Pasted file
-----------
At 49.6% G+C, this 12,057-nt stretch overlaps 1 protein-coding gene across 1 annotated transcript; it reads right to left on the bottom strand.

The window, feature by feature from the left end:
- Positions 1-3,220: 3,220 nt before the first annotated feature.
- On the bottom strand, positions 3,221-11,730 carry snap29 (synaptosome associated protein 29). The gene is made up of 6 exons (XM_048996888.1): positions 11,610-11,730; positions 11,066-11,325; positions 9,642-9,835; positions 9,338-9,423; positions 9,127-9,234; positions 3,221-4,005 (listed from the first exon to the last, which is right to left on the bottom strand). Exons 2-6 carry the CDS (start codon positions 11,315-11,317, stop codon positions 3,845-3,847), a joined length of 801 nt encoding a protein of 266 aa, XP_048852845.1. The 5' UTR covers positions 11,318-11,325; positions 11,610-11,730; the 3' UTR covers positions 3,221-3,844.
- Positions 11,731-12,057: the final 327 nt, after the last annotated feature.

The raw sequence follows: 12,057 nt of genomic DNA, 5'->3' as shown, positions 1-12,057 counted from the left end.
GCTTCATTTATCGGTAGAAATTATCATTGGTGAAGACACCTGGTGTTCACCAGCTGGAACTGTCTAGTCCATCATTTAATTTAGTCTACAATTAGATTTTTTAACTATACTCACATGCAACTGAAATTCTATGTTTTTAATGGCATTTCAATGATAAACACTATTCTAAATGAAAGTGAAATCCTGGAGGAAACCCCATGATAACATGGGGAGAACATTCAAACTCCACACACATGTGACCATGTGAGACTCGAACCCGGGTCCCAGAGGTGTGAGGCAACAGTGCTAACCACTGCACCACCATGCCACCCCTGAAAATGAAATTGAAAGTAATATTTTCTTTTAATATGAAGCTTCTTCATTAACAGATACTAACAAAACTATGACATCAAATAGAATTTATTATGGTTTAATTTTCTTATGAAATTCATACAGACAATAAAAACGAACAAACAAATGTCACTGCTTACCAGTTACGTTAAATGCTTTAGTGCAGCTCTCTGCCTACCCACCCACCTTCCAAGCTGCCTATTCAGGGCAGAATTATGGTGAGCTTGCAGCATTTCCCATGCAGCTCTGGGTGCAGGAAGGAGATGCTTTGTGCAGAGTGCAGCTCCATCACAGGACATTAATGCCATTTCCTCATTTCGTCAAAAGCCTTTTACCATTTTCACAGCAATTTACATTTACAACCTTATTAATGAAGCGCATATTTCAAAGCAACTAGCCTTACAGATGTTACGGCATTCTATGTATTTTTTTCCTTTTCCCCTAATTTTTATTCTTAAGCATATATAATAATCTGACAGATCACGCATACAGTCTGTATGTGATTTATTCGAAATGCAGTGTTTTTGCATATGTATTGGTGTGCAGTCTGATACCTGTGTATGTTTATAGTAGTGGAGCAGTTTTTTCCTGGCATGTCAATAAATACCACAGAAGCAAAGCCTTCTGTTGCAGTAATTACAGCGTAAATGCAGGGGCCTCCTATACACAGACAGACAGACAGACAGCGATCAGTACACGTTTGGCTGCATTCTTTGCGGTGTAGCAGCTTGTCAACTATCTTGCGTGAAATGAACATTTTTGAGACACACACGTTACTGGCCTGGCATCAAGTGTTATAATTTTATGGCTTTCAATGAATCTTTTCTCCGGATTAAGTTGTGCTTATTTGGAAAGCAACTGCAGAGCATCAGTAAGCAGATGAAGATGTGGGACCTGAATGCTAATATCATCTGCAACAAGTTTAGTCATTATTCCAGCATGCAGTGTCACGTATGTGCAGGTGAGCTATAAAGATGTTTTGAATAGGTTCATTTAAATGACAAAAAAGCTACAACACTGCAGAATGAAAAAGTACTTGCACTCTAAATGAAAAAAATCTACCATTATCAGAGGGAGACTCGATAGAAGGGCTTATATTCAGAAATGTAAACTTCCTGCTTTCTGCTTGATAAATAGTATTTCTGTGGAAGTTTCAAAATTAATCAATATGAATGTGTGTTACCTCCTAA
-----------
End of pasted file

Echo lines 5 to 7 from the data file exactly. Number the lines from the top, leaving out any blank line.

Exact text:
- Positions 11,731-12,057: the final 327 nt, after the last annotated feature.

The raw sequence follows: 12,057 nt of genomic DNA, 5'->3' as shown, positions 1-12,057 counted from the left end.
GCTTCATTTATCGGTAGAAATTATCATTGGTGAAGACACCTGGTGTTCACCAGCTGGAACTGTCTAGTCCATCATTTAATTTAGTCTACAATTAGATTTTTTAACTATACTCACATGCAACTGAAATTCTATGTTTTTAATGGCATTTCAATGATAAACACTATTCTAAATGAAAGTGAAATCCTGGAGGAAACCCCATGATAACATGGGGAGAACATTCAAACTCCACACACATGTGACCATGTGAGACTCGAACCCGGGTCCCAGAGGTGTGAGGCAACAGTGCTAACCACTGCACCACCATGCCACCCCTGAAAATGAAATTGAAAGTAATATTTTCTTTTAATATGAAGCTTCTTCATTAACAGATACTAACAAAACTATGACATCAAATAGAATTTATTATGGTTTAATTTTCTTATGAAATTCATACAGACAATAAAAACGAACAAACAAATGTCACTGCTTACCAGTTACGTTAAATGCTTTAGTGCAGCTCTCTGCCTACCCACCCACCTTCCAAGCTGCCTATTCAGGGCAGAATTATGGTGAGCTTGCAGCATTTCCCATGCAGCTCTGGGTGCAGGAAGGAGATGCTTTGTGCAGAGTGCAGCTCCATCACAGGACATTAATGCCATTTCCTCATTTCGTCAAAAGCCTTTTACCATTTTCACAGCAATTTACATTTACAACCTTATTAATGAAGCGCATATTTCAAAGCAACTAGCCTTACAGATGTTACGGCATTCTATGTATTTTTTTCCTTTTCCCCTAATTTTTATTCTTAAGCATATATAATAATCTGACAGATCACGCATACAGTCTGTATGTGATTTATTCGAAATGCAGTGTTTTTGCATATGTATTGGTGTGCAGTCTGATACCTGTGTATGTTTATAGTAGTGGAGCAGTTTTTTCCTGGCATGTCAATAAATACCACAGAAGCAAAGCCTTCTGTTGCAGTAATTACAGCGTAAATGCAGGGGCCTCCTATACACAGACAGACAGACAGACAGCGATCAGTACACGTTTGGCTGCATTCTTTGCGGTGTAGCAGCTTGTCAACTATCTTGCGTGAAATGAACATTTTTGAGACACACACGTTACTGGCCTGGCATCAAGTGTTATAATTTTATGGCTTTCAATGAATCTTTTCTCCGGATTAAGTTGTGCTTATTTGGAAAGCAACTGCAGAGCATCAGTAAGCAGATGAAGATGTGGGACCTGAATGCTAATATCATCTGCAACAAGTTTAGTCATTATTCCAGCATGCAGTGTCACGTATGTGCAGGTGAGCTATAAAGATGTTTTGAATAGGTTCATTTAAATGACAAAAAAGCTACAACACTGCAGAATGAAAAAGTACTTGCACTCTAAATGAAAAAAATCTACCATTATCAGAGGGAGACTCGATAGAAGGGCTTATATTCAGAAATGTAAACTTCCTGCTTTCTGCTTGATAAATAGTATTTCTGTGGAAGTTTCAAAATTAATCAATATGAATGTGTGTTACCTCCTAA